- Why did everyone start to hate the Russians if the U.S. did the same thing in Afghanistan, Iraq?
- What needs to be corrected in the management of Russia first?
- Why did Blaise Pascal become a religious man at the end of his life?
- How do I know if a guy likes you?
- When they say "one generation", how many do they mean?
Scientists did not decide that the Neanderthals were exterminated. The question of the Neanderthal extinction is definitely not limited to one reason. But the Cro-Magnons put their hands and teeth to it – traces of Neanderthal food were found at the sites (they also ate our ancestors, however). A small proportion of Neanderthal genes does not allow us to consider modern humans as hybrids, which means that crosses were not of a mass nature.
They overturned the realities of Modern times on primitiveness. But all humans except sub-Saharan Africa have Neanderthal genes. That is, not only for Europeans, but also for Asians, Australoids, etc.
Scientists don't talk about extermination. Neanderthals became extinct, unable to withstand competition. There are several social and physiological factors, in addition to direct confrontation with Sapiens.
Technically, yes, there is a small admixture. Does it get a new view? There are no clear formal criteria. Even the concept of a species in biology is quite conditional. There is no definition that satisfies all known cases. Therefore, we can consider both this and that. In the absence of objective formal criteria, logic does not work. The generally accepted view is that Neanderthals died out and Sapiens remained.
There are lectures by Drobyshevsky on YouTube. They contain facts based on excavations and studies of the remains and they contain traces of the destruction of one species by another, but we were just more bloodthirsty and inventive in the field of destroying other species. Listen-look at the hair-raising way they did it.
Homo Sapiens did not always and not all Neanderthals were exterminated. Homo sapiens, like Neanderthals, were subjected to assimilation, partial extermination, and various diseases. Scientists have decided that homo sapiens exterminated Neanderthals because they do not sufficiently study the relationship and genome of Neanderthals and ancient homo Sapiens. And the Neanderthals themselves (in particular, their mysterious disappearance) hold many secrets and riddles.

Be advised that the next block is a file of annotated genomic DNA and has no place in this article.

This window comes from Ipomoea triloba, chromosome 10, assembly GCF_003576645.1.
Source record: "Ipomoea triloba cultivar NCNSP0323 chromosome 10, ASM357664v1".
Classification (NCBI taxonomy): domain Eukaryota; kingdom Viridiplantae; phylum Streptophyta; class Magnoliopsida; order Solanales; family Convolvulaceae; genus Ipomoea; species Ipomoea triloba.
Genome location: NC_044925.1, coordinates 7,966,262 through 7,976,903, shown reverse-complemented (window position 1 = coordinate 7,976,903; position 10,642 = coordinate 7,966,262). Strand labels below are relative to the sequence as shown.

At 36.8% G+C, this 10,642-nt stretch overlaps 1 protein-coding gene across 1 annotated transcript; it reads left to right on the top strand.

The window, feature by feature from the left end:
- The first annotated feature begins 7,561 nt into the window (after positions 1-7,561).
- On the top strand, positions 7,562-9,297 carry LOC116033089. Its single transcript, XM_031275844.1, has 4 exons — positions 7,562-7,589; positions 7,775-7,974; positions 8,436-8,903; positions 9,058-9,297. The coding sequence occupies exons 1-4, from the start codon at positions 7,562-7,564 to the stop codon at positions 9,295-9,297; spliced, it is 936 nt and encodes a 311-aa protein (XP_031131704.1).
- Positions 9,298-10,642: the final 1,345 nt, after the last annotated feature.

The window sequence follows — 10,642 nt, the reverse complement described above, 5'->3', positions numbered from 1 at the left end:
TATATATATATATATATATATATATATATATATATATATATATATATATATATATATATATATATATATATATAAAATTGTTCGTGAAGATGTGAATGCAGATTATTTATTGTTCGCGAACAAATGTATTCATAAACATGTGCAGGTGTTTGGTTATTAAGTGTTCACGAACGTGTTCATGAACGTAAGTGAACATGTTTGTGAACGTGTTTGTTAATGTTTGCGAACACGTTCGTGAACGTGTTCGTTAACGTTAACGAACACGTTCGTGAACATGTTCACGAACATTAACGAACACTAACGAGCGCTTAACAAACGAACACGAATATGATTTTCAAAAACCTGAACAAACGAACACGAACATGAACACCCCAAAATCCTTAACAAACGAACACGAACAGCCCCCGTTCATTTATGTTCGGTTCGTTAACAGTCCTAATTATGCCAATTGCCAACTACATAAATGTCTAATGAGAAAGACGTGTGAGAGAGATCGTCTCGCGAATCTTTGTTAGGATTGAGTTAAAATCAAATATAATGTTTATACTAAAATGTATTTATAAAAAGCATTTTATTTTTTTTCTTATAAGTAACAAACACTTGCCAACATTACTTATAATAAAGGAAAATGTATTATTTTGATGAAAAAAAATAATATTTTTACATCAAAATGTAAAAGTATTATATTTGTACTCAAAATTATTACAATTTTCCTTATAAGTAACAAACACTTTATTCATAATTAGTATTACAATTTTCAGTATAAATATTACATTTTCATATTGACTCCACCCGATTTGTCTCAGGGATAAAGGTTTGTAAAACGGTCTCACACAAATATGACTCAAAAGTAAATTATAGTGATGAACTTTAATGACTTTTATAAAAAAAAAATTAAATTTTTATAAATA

In general, the concept of a species is very conditional. When crossing, a new species definitely appears only when the hybrid is polyploidized in plants.
As for our animals, that is, humans, interbreeding with the appearance of prolific hybrids was episodic, so the admixture of other species in humans is small, not reaching up to 10%.
Therefore, the extinction of Neanderthals cannot be fully explained by assimilation.
I recently watched a movie on some Western channel (maybe Discovery), where the following explanation was given for the disappearance of Neanderthals: Neanderthals hunted big game (finds from parking lots seem to talk about this), respectively, when due to the onset of the ice age, large animals were preserved less and less, as a result of which the Neanderthal population greatly decreased, but some part, apparently, lived side by side with Sapiens, as a result Neanderthal (and Denisovans in Southeast Asians) genes.